One was that the new methods of dating materials should be applied to determine relative not absolute chronology, that is, earlier versus later in the same test run -- absolute chronology in their view being virtually impossible to determine because of the multiple imprecisions to which C14 testing was subject.
To put this in another way, they framed their request in this manner because they did not believe that anything conclusive regarding the absolute dating of the Scrolls could be achieved with a technique as subject to multiple imprecisions as carbon testing was.
They are written with a carbon-based ink, from right to left, using no punctuation except for an occasional paragraph indentation. The Dead Sea Scrolls can be divided into two categories—biblical and non-biblical.
Fragments of every book of the Old Testament (Hebrew canon) have been discovered, except for the book of Esther.
Carbon dating the Dead Sea Scrolls refers to a series of radiocarbon dating tests performed on the Dead Sea Scrolls, first by the AMS (Accelerator Mass Spectrometry) lab of the Zurich Institute of Technology in 1991 and then by the AMS Facility at the University of Arizona in Tucson in 1994-95.
There was also a historical test of a piece of linen performed in 1950 by Willard Libby, the inventor of the dating method.
To check this evidence, radiocarbon ages of 14 selected scrolls were determined using accelerator mass spectrometry.
The calibrated radiocarbon ages agree well, except in one case, with the paleographic estimates or the specific dates noted on the scrolls.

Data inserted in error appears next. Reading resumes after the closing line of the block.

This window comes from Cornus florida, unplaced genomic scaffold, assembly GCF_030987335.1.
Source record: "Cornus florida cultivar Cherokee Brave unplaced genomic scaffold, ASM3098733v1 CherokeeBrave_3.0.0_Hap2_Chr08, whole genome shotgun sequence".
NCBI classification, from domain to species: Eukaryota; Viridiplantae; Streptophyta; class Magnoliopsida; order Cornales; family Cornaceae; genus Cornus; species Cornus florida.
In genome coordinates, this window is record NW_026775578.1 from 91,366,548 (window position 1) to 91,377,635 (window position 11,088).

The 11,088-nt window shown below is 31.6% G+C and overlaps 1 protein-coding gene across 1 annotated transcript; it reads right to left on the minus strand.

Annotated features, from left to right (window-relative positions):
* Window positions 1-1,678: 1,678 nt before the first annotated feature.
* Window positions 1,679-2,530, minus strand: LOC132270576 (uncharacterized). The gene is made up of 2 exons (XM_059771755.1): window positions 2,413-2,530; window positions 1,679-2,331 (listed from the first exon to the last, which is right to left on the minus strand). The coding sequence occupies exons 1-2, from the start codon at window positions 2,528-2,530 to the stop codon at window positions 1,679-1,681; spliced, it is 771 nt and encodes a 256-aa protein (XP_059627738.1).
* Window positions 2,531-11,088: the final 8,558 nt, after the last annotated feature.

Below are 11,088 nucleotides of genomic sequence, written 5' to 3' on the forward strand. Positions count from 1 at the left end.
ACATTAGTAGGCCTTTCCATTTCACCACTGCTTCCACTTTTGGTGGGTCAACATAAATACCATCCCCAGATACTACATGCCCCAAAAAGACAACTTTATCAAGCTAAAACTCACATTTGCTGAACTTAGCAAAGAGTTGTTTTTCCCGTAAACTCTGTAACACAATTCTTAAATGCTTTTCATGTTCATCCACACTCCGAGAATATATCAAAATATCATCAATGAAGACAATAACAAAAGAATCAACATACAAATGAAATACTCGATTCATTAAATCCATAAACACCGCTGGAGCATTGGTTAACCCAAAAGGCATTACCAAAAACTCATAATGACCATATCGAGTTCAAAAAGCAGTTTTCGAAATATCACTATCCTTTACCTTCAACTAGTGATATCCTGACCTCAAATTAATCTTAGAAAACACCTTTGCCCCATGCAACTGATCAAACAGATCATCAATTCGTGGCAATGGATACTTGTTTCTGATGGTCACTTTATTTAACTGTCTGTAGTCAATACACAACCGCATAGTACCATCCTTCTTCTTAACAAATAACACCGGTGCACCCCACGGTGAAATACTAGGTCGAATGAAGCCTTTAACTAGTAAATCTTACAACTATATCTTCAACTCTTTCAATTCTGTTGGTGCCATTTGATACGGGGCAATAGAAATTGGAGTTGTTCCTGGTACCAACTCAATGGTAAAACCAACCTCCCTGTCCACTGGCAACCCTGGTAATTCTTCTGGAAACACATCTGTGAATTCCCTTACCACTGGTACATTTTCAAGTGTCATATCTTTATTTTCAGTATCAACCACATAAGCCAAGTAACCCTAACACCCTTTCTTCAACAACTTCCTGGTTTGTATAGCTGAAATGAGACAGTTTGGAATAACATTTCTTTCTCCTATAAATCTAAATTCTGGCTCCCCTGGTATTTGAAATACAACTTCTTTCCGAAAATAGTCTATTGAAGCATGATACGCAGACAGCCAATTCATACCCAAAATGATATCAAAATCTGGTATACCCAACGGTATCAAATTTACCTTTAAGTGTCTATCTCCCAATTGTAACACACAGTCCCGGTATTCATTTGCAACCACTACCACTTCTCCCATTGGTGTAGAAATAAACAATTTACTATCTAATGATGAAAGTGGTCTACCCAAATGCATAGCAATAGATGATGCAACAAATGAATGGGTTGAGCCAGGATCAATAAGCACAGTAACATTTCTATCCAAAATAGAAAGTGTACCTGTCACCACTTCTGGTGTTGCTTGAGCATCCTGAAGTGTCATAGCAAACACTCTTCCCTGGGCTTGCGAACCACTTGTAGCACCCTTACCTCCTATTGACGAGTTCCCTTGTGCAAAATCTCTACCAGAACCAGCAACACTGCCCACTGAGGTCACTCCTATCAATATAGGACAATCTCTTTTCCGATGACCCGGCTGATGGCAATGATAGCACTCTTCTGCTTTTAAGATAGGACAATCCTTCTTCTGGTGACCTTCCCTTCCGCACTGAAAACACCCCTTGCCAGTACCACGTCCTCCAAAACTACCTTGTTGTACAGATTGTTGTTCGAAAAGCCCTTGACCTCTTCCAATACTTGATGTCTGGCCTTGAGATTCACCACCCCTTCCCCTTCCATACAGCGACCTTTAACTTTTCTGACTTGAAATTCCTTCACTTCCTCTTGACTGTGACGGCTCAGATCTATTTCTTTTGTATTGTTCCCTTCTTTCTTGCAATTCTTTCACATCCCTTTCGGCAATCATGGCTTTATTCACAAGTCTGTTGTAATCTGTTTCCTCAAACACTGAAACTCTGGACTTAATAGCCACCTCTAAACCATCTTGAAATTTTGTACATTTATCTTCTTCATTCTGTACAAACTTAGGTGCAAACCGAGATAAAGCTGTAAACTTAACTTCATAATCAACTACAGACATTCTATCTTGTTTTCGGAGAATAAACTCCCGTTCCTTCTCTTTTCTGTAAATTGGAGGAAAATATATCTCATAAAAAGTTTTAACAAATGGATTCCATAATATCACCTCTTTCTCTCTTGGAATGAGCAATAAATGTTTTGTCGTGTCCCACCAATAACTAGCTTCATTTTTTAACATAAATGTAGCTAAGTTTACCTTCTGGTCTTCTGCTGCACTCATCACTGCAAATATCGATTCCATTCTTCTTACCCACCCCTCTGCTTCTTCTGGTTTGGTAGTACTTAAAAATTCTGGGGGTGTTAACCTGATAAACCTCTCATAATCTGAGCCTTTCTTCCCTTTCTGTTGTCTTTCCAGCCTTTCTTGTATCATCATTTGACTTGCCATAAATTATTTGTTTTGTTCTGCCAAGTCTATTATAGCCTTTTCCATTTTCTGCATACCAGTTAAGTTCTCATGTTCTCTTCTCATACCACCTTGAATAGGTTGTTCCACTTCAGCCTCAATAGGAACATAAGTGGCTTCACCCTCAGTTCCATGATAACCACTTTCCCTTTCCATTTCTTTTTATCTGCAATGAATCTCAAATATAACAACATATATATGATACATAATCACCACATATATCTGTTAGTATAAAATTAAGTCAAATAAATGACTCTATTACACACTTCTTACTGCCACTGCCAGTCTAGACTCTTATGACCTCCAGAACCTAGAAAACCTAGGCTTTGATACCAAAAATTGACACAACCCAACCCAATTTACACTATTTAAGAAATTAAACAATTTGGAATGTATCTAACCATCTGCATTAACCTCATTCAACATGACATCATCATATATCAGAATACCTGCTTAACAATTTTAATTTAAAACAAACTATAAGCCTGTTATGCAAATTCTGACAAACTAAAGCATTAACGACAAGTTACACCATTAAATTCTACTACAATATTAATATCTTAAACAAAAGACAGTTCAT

However, as the quantity of 14 absorbed by all life fluctuates from year to year, the figure must be calibrated based on known fluctuation.In addition to the biblical manuscripts, there are commentaries on the Hebrew canon, paraphrases that expand on the Torah, community standards and regulations, rules of war, non-canonical psalms, hymnals and sermons.Introduction The first request for the application of up-to-date AMS carbon dating on Qumran documents was made by Professors Robert Eisenman of California State University Long Beach and Philip Davies of the University of Sheffield, England in a letter to Amir Drori, then Head of the Israeli Antiquities Authority, on May 2, 1989.The letter stemmed from their frustration at the denial of an earlier request in March 16, 1989 , addressed to John Strugnell and copied to Mr.Drori, to gain access to the Qumran parallels to the famous Damascus Document (CD) and the general situation denying access to unpublished Qumran materials to scholars not part of the "International Team or those favored for some reason by it.